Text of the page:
All of this is really a long-winded way of saying that there has never been another show quite like Frasier, and probably never will be again. One final example; it’s hard to imagine any other show pulling off a storyline like the one in which Niles gets a dog. The joke is that the dog is exactly like his estranged wife Maris. That’s difficult enough to pull off in the first place, since you have to find a dog that embodies the significant traits of a human character. However, in this case, it’s especially challenging because the audience have never seen Maris. This character exists only in description through dialogue and in the imagination of the audience. And yet, when David Hyde Pierce walks in with a slim, elegant dog and describes its fussy habits and delicate constitution, we all get the joke immediately. It’s not spelled out or explained until the dog was eventually written out the following year – everyone in the audience simply understands. It’s a remarkable achievement, and one that perfectly sums up just what was so special about Frasier, one of the wittiest sitcoms we’re ever likely to see. »

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Matt Bomer's Last Tycoon Gets First Trailer, Premiere Date at Amazon

2 June 2017 6:44 AM, PDT | TVLine.com | See recent TVLine.com news »

Amazon will return to the early days of Hollywood this summer with a former White Collar criminal.

The streaming service on Friday announced that new period drama The Last Tycoon, starring Matt Bomer and Frasier‘s Kelsey Grammer, will premiere all nine Season 1 episodes on Friday, July 28.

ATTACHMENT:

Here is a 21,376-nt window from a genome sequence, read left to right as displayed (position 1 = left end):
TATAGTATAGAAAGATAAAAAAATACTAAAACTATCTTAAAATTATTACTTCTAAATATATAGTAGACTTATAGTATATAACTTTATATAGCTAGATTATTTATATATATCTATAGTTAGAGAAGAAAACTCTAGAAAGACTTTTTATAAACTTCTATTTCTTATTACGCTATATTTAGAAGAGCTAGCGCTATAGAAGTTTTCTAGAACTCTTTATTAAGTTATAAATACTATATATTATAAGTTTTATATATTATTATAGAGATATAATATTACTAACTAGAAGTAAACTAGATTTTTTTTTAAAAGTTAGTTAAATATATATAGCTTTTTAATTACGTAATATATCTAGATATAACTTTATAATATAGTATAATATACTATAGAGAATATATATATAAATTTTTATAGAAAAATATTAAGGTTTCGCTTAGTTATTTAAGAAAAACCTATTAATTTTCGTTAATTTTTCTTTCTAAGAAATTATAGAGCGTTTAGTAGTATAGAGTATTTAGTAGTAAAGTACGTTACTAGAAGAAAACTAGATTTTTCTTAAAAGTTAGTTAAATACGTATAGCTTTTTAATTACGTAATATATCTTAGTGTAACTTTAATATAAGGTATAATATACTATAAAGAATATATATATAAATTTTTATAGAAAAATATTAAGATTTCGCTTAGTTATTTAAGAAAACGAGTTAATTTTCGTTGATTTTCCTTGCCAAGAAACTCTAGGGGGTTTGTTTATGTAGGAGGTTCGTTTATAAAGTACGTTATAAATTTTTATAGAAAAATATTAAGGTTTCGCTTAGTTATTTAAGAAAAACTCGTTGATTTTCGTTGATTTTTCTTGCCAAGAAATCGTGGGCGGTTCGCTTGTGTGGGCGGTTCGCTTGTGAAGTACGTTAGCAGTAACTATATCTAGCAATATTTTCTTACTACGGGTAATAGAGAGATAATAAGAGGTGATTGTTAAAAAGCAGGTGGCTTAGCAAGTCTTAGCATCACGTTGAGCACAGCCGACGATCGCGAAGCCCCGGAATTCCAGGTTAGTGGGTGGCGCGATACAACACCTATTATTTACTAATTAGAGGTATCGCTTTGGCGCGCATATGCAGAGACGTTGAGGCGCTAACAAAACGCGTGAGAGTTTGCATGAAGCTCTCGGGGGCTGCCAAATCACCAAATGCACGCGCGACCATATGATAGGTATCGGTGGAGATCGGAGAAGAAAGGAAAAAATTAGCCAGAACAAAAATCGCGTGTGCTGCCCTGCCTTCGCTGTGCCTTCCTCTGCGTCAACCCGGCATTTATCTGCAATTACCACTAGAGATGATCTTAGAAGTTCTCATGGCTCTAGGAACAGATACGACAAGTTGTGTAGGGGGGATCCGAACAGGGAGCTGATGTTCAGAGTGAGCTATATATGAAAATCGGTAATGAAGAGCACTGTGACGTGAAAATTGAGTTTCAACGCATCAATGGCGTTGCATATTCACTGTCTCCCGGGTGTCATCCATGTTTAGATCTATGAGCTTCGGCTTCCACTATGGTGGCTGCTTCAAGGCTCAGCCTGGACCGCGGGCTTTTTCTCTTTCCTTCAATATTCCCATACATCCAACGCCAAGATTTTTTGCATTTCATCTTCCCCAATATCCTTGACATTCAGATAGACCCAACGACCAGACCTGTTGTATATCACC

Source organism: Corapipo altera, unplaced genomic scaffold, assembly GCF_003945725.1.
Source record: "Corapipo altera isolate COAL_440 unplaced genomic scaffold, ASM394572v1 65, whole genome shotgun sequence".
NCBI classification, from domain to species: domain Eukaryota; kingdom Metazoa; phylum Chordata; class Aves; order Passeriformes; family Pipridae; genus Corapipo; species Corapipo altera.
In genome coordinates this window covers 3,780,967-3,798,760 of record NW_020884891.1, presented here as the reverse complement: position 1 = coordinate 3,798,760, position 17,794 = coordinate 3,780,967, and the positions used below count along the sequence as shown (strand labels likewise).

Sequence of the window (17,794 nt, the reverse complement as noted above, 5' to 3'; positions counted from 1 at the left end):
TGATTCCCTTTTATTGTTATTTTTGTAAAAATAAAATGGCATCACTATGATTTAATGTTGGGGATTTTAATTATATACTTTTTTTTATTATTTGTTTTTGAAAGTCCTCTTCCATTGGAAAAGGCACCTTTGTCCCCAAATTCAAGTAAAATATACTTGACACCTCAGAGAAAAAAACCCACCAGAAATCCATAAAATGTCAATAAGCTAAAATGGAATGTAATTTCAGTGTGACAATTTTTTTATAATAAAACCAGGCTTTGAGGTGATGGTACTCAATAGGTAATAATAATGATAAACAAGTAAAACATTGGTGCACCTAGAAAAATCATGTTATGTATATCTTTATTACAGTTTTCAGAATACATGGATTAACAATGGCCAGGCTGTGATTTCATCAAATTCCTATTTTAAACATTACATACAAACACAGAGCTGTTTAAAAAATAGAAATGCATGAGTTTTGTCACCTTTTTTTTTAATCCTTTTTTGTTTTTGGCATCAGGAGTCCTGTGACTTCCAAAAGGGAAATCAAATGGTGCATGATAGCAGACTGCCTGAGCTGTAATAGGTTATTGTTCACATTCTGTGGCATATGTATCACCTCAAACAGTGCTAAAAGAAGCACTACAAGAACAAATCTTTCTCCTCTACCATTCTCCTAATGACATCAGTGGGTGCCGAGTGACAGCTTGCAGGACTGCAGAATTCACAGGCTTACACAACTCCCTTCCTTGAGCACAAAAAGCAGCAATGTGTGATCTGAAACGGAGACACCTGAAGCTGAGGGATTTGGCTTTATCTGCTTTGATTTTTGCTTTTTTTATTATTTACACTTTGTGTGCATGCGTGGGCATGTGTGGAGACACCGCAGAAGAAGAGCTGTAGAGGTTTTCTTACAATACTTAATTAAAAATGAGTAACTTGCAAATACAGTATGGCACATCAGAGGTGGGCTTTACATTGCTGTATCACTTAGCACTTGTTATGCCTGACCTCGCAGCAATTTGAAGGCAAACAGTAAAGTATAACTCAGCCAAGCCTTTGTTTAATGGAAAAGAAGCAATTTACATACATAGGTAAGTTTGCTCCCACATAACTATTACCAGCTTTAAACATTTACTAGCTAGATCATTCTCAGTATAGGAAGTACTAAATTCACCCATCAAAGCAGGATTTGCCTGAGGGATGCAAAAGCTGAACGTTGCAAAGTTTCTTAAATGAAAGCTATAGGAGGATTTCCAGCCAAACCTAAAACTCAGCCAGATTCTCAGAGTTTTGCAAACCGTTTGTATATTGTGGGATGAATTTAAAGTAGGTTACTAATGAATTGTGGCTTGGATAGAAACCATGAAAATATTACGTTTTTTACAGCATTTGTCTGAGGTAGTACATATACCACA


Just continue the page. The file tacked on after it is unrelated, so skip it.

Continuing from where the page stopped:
RelatedDanny DeVito-Jeff Goldblum Comedy in the Works at Amazon

Based on the book by F. Scott FitzgeraldThe Last Tycoon is inspired by the life of film mogul Irving Thalberg, and follows Hollywood golden boy Monroe Stahr (Bomer) “as he battles father figure and boss, Pat Brady (Grammer) for the soul of their studio, »

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Emmy Contenders: Time to Shake Up Lead Actor Races

31 May 2017 9:00 AM, PDT | Variety - TV News | See recent Variety - TV News news »

The lead actor Emmy races could be ripe for new blood this year, from standbys looking for their first win to debuts that dazzle. But who would get the call?

First let’s look at the reigning champs. Last year, Rami Malek scored for USA’s phenomenon “Mr. Robot” in the drama field, but the second season hasn’t driven the same intrigue. Jeffrey Tambor, meanwhile, could be in the middle of a dynasty run for his work in Amazon’s “Transparent,” but peak TV is pushing all comedy categories to the brink — there may be too many options piling up.

Who’s overdue? An argument could obviously be made for Kevin Spacey in Netflix’s “House of Cards.” He’s been nominated for all four seasons so far and even won back-to-back Screen Actors Guild Awards in that stretch. Yet he hasn’t heard his name called on TV’s biggest night.

Bob Odenkirk »

- Kristopher Tapley

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Exclusive: Breaking Down the 7 Best 'Leftovers' Musical Moments From the Final Season

30 May 2017 9:30 AM, PDT | Entertainment Tonight | See recent Entertainment Tonight news »

The Peabody award-winning The Leftovers concludes on Sunday, June 4 and through its three seasons, the show has become just as acclaimed for its music as its incredible story, writing and acting.

While the HBO series is no stranger to change (season one's opening titles used an original piece by composer Max Richter, and season two used Iris DeMent's "Let the Mystery Be"), season three has gone even further, adapting the theme song to each episode. "[It was showrunner] Damon Lindelof's decision," music supervisor Liza Richardson tells Et by phone, adding that the music choices on the series vary between her and Lindelof's allegiance to certain artists, love of repetition and the desire to "surprise."